crash in accessing res.connection.pair #62

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qzaidi opened this Issue Jun 14, 2011 · 29 comments

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qzaidi commented Jun 14, 2011

Hi,

I am using the latest http-proxy in hostNameOnly mode and it kept crashing in
https://github.com/nodejitsu/node-http-proxy/blob/master/lib/node-http-proxy.js#L372

I dont' have the stack trace right now, but it said something like res.connection was undefined.
. I just changed res to req in that line and everything started to work. I am very new to nodejs, so not sure what may be happening, but is this just a typo? I would think you would use the request object to set the header on the proxied request, so it does seem like one.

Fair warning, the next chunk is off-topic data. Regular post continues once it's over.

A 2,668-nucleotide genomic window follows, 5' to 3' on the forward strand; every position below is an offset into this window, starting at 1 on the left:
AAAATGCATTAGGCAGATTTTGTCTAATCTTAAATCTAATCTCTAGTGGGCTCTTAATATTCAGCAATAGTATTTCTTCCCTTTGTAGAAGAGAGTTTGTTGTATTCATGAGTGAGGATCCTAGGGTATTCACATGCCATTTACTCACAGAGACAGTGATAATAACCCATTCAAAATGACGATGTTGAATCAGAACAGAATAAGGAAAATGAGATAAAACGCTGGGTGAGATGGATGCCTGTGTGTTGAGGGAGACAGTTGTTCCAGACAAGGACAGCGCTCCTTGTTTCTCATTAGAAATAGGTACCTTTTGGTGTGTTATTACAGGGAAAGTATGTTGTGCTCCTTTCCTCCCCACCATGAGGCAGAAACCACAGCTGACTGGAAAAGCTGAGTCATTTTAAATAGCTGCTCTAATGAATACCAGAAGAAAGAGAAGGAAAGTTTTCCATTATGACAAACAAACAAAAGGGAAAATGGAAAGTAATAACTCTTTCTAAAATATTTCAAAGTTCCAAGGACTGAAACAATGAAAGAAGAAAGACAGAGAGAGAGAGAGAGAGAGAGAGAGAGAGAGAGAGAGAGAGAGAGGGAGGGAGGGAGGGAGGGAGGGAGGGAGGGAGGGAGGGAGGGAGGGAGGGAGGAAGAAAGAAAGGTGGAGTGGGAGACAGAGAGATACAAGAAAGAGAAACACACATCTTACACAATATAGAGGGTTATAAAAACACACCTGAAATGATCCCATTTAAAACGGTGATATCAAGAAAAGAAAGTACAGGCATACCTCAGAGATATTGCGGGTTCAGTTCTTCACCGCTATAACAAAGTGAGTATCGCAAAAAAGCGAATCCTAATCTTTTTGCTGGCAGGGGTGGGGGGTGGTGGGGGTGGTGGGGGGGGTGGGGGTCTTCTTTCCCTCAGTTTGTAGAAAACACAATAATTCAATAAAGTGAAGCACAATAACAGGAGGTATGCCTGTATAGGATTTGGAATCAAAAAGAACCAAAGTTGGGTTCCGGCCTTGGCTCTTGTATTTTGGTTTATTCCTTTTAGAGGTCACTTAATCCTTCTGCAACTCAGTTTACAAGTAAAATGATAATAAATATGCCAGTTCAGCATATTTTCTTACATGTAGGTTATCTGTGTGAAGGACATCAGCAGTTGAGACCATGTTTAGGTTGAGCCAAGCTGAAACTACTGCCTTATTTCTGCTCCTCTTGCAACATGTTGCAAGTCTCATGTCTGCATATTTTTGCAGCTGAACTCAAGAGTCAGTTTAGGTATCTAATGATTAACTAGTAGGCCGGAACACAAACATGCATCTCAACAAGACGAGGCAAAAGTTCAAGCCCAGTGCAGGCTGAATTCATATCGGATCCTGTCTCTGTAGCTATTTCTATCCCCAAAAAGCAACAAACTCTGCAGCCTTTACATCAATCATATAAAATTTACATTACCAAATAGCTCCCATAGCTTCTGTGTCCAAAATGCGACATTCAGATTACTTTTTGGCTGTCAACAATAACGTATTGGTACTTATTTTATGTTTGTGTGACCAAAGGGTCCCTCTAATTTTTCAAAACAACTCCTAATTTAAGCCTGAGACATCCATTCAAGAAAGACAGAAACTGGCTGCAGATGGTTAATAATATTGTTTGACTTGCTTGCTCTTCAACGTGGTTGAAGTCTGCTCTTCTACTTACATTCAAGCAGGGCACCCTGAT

Regards
Qasim

Owner

indexzero commented Jun 14, 2011

@qzaidi The hostNameOnly was a contributed feature, so additional information about this issue (such as a stack trace or some sample code that reproduces the issue) would be quite helpful.

What version of node, npm, and node-http-proxy are you currently using?

Contributor

Marak commented Jun 14, 2011

Also, a confirmation of running the unit tests would be good. Thanks!

qzaidi commented Jun 14, 2011

Here's a stack trace

/usr/local/lib/node_modules/http-proxy/lib/node-http-proxy.js:357
req.headers['x-forwarded-proto'] = res.connection.pair ? 'https' : 'http';
^
TypeError: Cannot read property 'pair' of undefined
at [object Object].proxyRequest (/usr/local/lib/node_modules/http-proxy/lib/node-http-proxy.js:357:52)
at Server. (/usr/local/lib/node_modules/http-proxy/lib/node-http-proxy.js:155:13)